18) The World as Will and Representation by Arthur Schopenhauer
The World as Will and Representation by Arthur Schopenhauer is a philosophical treatise that explores the concept of the will and its relationship to the external world. Schopenhauer’s work is heavily influenced by Eastern philosophy and explores themes such as the nature of suffering and the concept of the eternal.
19) The Critique of Pure Reason by Immanuel Kant
The Critique of Pure Reason by Immanuel Kant is a philosophical treatise that explores the nature of knowledge and reality. Kant’s work is heavily influenced by German idealism and explores topics such as the nature of space and time, the limits of knowledge, and the relationship between the mind and the external world.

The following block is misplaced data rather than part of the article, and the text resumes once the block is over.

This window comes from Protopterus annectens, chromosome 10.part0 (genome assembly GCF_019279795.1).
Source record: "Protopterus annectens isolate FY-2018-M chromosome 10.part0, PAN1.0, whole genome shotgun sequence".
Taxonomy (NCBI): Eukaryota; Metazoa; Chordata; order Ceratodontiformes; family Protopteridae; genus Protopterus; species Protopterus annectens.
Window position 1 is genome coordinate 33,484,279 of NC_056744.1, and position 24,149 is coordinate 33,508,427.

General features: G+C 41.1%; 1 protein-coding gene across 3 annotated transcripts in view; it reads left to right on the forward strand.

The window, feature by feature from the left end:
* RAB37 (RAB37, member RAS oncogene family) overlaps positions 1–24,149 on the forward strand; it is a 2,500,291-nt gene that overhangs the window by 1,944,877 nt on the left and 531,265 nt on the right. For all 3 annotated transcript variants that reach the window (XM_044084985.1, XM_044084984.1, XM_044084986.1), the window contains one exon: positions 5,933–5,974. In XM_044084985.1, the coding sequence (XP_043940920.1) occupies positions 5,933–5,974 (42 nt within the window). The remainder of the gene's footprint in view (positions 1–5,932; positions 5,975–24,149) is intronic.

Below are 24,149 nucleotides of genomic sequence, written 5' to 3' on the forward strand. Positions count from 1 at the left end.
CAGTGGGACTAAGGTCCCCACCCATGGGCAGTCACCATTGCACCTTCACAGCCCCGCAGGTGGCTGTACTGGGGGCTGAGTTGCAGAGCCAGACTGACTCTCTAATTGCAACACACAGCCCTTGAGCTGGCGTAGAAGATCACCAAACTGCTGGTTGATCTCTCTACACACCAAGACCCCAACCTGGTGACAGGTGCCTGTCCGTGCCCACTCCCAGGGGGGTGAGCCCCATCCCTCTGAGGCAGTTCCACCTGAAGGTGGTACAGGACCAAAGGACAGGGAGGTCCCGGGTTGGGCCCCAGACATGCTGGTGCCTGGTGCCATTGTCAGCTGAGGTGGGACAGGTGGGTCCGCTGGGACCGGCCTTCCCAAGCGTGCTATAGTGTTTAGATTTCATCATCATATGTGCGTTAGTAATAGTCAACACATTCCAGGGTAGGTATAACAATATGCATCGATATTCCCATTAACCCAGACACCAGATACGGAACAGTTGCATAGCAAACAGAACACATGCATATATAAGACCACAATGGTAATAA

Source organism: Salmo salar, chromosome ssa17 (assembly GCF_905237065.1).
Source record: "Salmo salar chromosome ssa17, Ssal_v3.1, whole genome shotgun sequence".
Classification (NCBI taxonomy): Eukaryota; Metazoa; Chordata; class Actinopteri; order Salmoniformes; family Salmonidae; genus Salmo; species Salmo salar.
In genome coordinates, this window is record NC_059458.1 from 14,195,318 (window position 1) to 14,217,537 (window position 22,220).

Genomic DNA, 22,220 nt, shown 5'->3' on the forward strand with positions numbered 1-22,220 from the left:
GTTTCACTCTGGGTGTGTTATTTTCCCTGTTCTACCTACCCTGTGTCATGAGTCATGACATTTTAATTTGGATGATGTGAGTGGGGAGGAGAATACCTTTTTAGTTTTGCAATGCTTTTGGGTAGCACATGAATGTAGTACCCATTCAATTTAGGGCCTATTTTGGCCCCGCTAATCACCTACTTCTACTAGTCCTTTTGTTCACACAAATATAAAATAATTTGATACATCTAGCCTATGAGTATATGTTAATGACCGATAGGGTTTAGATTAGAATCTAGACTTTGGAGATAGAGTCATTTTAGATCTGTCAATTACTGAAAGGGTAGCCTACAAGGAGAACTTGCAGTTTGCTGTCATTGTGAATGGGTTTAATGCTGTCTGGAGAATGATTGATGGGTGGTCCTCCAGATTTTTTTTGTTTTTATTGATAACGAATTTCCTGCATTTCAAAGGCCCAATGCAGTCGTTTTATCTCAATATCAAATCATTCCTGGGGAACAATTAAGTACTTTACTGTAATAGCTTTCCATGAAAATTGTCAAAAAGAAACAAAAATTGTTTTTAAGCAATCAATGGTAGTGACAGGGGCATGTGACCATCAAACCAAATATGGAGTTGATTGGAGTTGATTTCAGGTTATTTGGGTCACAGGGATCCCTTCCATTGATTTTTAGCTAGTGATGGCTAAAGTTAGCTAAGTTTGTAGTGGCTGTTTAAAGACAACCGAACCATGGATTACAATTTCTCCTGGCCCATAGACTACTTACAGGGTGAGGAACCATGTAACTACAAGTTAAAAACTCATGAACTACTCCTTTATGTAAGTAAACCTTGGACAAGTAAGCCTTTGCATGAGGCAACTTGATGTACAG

20) The Will to Power by Friedrich Nietzsche
The Will to Power by Friedrich Nietzsche is a philosophical treatise that explores the concept of the will and its role in human life. Nietzsche’s work is heavily influenced by German idealism and explores themes such as the nature of morality and the concept of the eternal.
We have come to the end of our list of easy-to-read philosophy books. I hope you like.